I love the Internet when it brings me a pretty good deal on the May 25, 1963 issue of Melody Maker. What would you hear if you tuned in to the hit parade that spring week?
Well, the Beatles, there’s a shocker. They have ‘From Me to You’ in the #1 spot about six weeks after its single release (backed with ‘Thank You, Girl’). It’s been at #1 since 4 May and will stay there for seven weeks total. It’s the only Beatles cut in Melody Maker’s Top Fifty, though—still a few months before the Fabs routinely hog multiple top slots. Broader Merseybeat makes a respectable showing, with Billy J. Kramer at #6 (on a Lennon/McCartney composition, of course), Gerry and the Pacemakers’ winning ‘How Do You Do It’ hanging on at #8, and the Big Three squeezing in at #45.
Several tracks here suggest the transitional quality of mid-1963, just as the British Invasion began to invade Britain itself. Roy Orbison’s gorgeous ‘In Dreams,’ and Del Shannon’s ‘Two Kinds of Teardrops’ wag the tail of the weepy sleeve-hearted trend whose greatest exponent was Johnnie Ray. Trad jazz isn’t quite dead, with Kenny Ball and His Jazzmen turning in a late peak, ‘Casablanca.’ Space races ahead with Telstars The Tornados bringing us ‘Robot’ and a Ziggy-manque group named The Spotnicks at #37. And how happy Keith Moon must’ve been with a great surfin’ track from The Chantays at #21.
C&W forms a noticeable percentage, from Ned Miller’s legit hat act and Skeeter Davis’s wonderful one hit to Frank Ifield’s near-novelty one. (Ifield also wrote The Spotnicks’ hit.) But even Ray Charles is working out his Modern Sounds in Country and Western Music, here at #24. Speaking of novelty, Benny Hill fills his lyrics with farming jokes at #29—that’ll pack in the kids—and future TV hairstyle Wink Martindale achieves new levels of camp (unintentionally, I think) with ‘Deck of Cards.’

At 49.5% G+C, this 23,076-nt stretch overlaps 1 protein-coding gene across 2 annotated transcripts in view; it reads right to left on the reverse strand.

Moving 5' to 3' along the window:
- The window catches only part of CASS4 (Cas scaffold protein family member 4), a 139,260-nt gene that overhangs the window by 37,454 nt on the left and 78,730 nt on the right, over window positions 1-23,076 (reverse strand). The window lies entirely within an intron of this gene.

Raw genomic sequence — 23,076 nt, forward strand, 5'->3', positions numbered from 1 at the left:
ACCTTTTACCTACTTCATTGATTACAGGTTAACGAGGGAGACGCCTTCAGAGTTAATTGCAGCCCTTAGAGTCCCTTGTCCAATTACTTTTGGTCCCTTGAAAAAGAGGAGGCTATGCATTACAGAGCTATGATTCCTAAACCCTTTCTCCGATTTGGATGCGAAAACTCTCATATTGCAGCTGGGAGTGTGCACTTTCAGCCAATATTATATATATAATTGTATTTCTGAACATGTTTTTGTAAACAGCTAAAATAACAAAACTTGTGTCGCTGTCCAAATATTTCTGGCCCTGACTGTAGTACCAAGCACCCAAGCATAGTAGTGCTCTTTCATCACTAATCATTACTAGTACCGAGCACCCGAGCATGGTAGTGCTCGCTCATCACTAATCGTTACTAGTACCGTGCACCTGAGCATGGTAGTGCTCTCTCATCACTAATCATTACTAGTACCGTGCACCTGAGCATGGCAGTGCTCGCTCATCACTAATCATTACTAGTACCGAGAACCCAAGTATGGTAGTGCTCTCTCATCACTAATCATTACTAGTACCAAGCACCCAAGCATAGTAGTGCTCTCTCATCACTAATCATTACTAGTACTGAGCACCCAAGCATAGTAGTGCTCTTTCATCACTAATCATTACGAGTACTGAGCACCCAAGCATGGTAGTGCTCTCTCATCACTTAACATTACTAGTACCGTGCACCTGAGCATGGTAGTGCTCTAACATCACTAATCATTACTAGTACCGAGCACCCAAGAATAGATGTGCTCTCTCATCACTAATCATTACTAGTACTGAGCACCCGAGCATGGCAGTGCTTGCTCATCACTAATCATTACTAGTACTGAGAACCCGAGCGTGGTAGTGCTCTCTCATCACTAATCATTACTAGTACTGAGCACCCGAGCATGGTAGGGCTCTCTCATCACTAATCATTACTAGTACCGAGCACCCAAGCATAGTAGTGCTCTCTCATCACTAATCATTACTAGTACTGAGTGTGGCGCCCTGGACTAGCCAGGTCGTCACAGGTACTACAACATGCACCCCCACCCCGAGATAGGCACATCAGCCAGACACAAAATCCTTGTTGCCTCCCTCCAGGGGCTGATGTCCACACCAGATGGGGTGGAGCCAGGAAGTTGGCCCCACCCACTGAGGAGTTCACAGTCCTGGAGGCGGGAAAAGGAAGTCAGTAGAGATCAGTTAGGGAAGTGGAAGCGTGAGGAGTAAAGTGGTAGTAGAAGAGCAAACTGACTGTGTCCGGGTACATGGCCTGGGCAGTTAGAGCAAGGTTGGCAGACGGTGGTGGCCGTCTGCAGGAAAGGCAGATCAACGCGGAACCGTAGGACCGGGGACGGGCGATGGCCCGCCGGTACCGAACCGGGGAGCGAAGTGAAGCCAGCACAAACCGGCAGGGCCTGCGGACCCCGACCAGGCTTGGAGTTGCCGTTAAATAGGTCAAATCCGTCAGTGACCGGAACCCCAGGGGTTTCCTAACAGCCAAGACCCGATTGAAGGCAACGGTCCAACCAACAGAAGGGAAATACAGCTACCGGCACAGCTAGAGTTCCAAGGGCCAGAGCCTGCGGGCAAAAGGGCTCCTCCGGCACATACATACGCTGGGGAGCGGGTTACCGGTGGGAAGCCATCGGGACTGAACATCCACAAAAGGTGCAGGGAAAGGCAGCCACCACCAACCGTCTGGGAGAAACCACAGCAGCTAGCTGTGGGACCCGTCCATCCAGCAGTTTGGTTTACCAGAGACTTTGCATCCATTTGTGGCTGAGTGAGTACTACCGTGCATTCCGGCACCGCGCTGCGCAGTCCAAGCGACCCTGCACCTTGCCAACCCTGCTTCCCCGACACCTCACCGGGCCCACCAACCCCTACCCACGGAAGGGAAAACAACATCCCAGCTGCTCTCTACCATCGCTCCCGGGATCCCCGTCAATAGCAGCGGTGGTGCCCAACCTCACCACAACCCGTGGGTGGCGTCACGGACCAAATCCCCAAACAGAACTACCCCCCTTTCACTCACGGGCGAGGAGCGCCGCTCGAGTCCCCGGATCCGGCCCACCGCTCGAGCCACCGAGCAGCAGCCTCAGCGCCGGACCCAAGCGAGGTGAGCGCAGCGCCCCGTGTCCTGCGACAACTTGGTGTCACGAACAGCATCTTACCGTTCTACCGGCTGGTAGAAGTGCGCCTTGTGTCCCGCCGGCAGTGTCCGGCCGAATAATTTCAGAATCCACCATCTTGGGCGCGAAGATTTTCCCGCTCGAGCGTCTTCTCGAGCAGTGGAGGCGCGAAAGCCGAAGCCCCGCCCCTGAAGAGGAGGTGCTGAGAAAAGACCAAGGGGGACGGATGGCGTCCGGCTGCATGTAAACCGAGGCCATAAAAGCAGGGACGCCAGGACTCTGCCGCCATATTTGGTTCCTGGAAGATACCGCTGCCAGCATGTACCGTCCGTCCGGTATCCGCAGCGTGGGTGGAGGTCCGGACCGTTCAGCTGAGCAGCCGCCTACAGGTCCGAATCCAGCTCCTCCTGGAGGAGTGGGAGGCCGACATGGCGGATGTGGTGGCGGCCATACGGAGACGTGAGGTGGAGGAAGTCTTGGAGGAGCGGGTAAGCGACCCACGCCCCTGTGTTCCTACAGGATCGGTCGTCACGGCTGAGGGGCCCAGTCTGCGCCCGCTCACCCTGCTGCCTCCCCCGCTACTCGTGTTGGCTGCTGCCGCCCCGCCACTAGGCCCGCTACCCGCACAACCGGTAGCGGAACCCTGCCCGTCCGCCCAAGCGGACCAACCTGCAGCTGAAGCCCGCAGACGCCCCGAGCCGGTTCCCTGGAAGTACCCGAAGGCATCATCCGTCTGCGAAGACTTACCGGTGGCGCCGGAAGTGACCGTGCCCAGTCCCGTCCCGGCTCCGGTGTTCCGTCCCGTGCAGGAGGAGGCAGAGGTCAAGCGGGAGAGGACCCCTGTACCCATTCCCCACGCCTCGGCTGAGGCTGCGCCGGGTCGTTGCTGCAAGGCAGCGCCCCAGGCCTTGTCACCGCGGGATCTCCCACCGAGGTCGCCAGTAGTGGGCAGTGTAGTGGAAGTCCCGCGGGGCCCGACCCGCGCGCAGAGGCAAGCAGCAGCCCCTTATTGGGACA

Eddie Cochran offers one of two notable posthumous releases on the chart with the misogynistic but rocking ‘My Way’ (not the Sinatra). Buddy Holly’s ‘Brown-Eyed Handsome Man’ may not measure up to Chuck Berry’s authoritative original, but gotta love him anyway, the sexy geek. Freddy and the Dreamers are his comic-relief kid brothers with ‘If You Gotta Make a Fool of Somebody,’ originally recorded by James Ray. Another great James Ray song lives on in a much later cover by George Harrison—and May ’63 sees his future copyright nemesis, the Chiffons’ ‘He’s So Fine,’ at #12.
The film soundtrack for the Cliff Richard vehicle Summer Holiday is sprinkled throughout the chart (and when I say ‘vehicle,’ I mean a Piccadilly bus). Poor bloke hasn’t yet realized he’s being pushed offstage by these upstarts from the north. The chart also features the theme from the short-lived sci-fi television program Fireball XL5. Those folks will later bring us Thunderbirds, but I don’t believe its theme song will do as well.
Paul and Paula do their darndest to continue the flirtation begun in ‘Hey Paula,’ and I’ll send a quid to whoever can spell me what they’re saying in the opening of their #14 hit (“Doinck”?!) Tommy Roe has hit #15 and #26 with a song about selling out as a musician; there’s capitalism for you. The Byrds will do the same more famously later on. Strangely enough, Little Eva’s ‘Let’s Turkey Trot’ didn’t approach her prior success with ‘The Loco-Motion.’ Can’t imagine why.
Little Eva and James Ray aside, there’s a serious dearth of anything rhythm & blues in the top tracks of May ’63—except for arguably the best song on the page, Sam Cooke’s ‘Another Saturday Night.’ That voice, that easy phrasing, that perfect tempo, that sense of humor. Better than all of the Beatles to that time.
Must give a shout-out to the underappreciated Helen Shapiro, that matchless teenybopper tenor. And waaayy down at the bottom, it’s an honor just to be here, we find The Hollies (shown above) dashing headlong through a loopy Coasters song, but it’s a stepping stone to bigger things: they’ll almost hit the top with ‘Just One Look’ about a year later.
Hop in the way back machine and listen to May 1963.